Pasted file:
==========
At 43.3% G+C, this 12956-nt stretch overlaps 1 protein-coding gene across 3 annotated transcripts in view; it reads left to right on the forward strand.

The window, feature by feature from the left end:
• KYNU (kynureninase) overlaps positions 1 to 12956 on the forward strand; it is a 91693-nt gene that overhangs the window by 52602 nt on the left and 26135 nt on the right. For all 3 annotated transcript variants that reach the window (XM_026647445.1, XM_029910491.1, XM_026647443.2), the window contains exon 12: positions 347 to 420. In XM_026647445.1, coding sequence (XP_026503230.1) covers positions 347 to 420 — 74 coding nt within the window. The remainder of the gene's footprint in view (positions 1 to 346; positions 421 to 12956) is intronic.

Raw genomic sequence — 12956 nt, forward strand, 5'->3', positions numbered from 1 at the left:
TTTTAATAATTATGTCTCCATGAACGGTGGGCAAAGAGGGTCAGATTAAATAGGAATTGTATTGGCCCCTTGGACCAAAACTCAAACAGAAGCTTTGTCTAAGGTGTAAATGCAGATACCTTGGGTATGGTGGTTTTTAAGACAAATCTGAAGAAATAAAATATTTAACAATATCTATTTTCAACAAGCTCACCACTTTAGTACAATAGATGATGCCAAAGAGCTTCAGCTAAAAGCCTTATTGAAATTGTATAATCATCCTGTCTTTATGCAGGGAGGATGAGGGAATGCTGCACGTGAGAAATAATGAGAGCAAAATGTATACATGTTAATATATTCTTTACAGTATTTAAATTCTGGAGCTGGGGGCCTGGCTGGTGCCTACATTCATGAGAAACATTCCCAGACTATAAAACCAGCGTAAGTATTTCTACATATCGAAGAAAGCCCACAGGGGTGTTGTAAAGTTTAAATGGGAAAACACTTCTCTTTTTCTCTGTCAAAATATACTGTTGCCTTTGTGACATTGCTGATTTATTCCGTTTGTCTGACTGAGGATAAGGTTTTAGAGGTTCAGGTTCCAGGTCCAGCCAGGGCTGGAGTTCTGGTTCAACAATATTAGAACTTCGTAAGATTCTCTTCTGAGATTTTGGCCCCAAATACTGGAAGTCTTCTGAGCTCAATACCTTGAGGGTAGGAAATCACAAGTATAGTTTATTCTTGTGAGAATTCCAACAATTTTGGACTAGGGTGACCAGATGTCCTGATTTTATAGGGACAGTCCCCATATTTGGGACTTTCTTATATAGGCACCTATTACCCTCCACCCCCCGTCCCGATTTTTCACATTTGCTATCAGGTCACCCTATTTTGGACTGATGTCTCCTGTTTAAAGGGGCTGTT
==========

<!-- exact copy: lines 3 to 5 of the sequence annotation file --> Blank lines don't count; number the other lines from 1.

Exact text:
• KYNU (kynureninase) overlaps positions 1 to 12956 on the forward strand; it is a 91693-nt gene that overhangs the window by 52602 nt on the left and 26135 nt on the right. For all 3 annotated transcript variants that reach the window (XM_026647445.1, XM_029910491.1, XM_026647443.2), the window contains exon 12: positions 347 to 420. In XM_026647445.1, coding sequence (XP_026503230.1) covers positions 347 to 420 — 74 coding nt within the window. The remainder of the gene's footprint in view (positions 1 to 346; positions 421 to 12956) is intronic.

Raw genomic sequence — 12956 nt, forward strand, 5'->3', positions numbered from 1 at the left:
TTTTAATAATTATGTCTCCATGAACGGTGGGCAAAGAGGGTCAGATTAAATAGGAATTGTATTGGCCCCTTGGACCAAAACTCAAACAGAAGCTTTGTCTAAGGTGTAAATGCAGATACCTTGGGTATGGTGGTTTTTAAGACAAATCTGAAGAAATAAAATATTTAACAATATCTATTTTCAACAAGCTCACCACTTTAGTACAATAGATGATGCCAAAGAGCTTCAGCTAAAAGCCTTATTGAAATTGTATAATCATCCTGTCTTTATGCAGGGAGGATGAGGGAATGCTGCACGTGAGAAATAATGAGAGCAAAATGTATACATGTTAATATATTCTTTACAGTATTTAAATTCTGGAGCTGGGGGCCTGGCTGGTGCCTACATTCATGAGAAACATTCCCAGACTATAAAACCAGCGTAAGTATTTCTACATATCGAAGAAAGCCCACAGGGGTGTTGTAAAGTTTAAATGGGAAAACACTTCTCTTTTTCTCTGTCAAAATATACTGTTGCCTTTGTGACATTGCTGATTTATTCCGTTTGTCTGACTGAGGATAAGGTTTTAGAGGTTCAGGTTCCAGGTCCAGCCAGGGCTGGAGTTCTGGTTCAACAATATTAGAACTTCGTAAGATTCTCTTCTGAGATTTTGGCCCCAAATACTGGAAGTCTTCTGAGCTCAATACCTTGAGGGTAGGAAATCACAAGTATAGTTTATTCTTGTGAGAATTCCAACAATTTTGGACTAGGGTGACCAGATGTCCTGATTTTATAGGGACAGTCCCCATATTTGGGACTTTCTTATATAGGCACCTATTACCCTCCACCCCCCGTCCCGATTTTTCACATTTGCTATCAGGTCACCCTATTTTGGACTGATGTCTCCTGTTTAAAGGGGCTGTT